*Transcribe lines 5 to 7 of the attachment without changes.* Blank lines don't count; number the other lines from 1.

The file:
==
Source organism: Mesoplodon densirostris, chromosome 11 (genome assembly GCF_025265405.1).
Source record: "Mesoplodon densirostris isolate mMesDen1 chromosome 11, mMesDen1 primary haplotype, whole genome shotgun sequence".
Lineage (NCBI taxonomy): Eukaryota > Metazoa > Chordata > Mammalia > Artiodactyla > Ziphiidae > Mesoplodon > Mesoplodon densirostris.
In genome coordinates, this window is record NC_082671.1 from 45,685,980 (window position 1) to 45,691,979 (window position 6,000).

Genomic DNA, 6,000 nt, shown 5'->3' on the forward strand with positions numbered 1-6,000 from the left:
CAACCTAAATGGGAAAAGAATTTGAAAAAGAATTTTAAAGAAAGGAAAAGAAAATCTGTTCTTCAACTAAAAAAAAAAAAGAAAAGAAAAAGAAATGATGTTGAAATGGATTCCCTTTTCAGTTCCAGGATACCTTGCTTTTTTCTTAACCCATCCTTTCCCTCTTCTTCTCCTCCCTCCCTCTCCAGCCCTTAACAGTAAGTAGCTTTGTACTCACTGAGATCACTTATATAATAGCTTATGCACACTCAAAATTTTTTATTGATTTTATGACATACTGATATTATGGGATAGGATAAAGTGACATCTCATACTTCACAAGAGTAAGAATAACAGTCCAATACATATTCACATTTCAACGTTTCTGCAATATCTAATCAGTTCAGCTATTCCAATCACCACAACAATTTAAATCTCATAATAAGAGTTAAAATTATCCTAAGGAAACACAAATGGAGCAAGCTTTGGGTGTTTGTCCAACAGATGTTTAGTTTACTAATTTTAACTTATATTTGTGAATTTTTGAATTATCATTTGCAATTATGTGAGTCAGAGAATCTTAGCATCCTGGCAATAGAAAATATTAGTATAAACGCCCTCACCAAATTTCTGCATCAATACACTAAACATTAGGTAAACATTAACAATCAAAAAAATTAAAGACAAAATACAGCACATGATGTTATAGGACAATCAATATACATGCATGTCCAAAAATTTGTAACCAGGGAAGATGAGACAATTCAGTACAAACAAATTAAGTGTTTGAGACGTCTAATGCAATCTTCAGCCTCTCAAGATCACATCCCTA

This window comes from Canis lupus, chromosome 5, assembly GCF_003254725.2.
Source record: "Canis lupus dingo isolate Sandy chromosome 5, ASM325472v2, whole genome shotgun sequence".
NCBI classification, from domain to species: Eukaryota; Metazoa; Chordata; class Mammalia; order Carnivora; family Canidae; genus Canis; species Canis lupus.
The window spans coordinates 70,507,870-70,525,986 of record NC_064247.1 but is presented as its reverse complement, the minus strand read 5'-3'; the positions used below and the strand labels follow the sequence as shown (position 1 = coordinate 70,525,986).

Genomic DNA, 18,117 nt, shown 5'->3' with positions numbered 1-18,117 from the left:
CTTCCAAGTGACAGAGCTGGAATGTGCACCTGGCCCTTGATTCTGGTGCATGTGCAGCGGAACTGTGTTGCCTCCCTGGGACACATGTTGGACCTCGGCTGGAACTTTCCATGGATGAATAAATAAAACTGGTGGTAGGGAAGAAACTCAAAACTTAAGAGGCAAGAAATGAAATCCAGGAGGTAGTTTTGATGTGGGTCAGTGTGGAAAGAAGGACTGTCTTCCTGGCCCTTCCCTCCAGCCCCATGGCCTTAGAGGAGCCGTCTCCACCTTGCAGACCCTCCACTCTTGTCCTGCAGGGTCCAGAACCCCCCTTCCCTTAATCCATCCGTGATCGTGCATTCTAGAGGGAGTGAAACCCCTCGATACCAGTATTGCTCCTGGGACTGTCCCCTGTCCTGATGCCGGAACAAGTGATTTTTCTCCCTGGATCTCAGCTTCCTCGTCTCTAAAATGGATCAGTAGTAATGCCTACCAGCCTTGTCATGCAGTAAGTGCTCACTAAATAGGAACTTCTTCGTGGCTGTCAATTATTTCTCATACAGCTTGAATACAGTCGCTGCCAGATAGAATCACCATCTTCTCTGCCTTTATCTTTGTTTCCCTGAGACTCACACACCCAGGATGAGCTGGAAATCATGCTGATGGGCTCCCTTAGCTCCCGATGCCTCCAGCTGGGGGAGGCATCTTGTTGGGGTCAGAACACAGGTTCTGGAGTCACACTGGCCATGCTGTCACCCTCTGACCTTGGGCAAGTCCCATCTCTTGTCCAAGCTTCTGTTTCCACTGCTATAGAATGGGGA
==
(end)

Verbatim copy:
Genomic DNA, 6,000 nt, shown 5'->3' on the forward strand with positions numbered 1-6,000 from the left:
CAACCTAAATGGGAAAAGAATTTGAAAAAGAATTTTAAAGAAAGGAAAAGAAAATCTGTTCTTCAACTAAAAAAAAAAAAGAAAAGAAAAAGAAATGATGTTGAAATGGATTCCCTTTTCAGTTCCAGGATACCTTGCTTTTTTCTTAACCCATCCTTTCCCTCTTCTTCTCCTCCCTCCCTCTCCAGCCCTTAACAGTAAGTAGCTTTGTACTCACTGAGATCACTTATATAATAGCTTATGCACACTCAAAATTTTTTATTGATTTTATGACATACTGATATTATGGGATAGGATAAAGTGACATCTCATACTTCACAAGAGTAAGAATAACAGTCCAATACATATTCACATTTCAACGTTTCTGCAATATCTAATCAGTTCAGCTATTCCAATCACCACAACAATTTAAATCTCATAATAAGAGTTAAAATTATCCTAAGGAAACACAAATGGAGCAAGCTTTGGGTGTTTGTCCAACAGATGTTTAGTTTACTAATTTTAACTTATATTTGTGAATTTTTGAATTATCATTTGCAATTATGTGAGTCAGAGAATCTTAGCATCCTGGCAATAGAAAATATTAGTATAAACGCCCTCACCAAATTTCTGCATCAATACACTAAACATTAGGTAAACATTAACAATCAAAAAAATTAAAGACAAAATACAGCACATGATGTTATAGGACAATCAATATACATGCATGTCCAAAAATTTGTAACCAGGGAAGATGAGACAATTCAGTACAAACAAATTAAGTGTTTGAGACGTCTAATGCAATCTTCAGCCTCTCAAGATCACATCCCTA

This window comes from Canis lupus, chromosome 5, assembly GCF_003254725.2.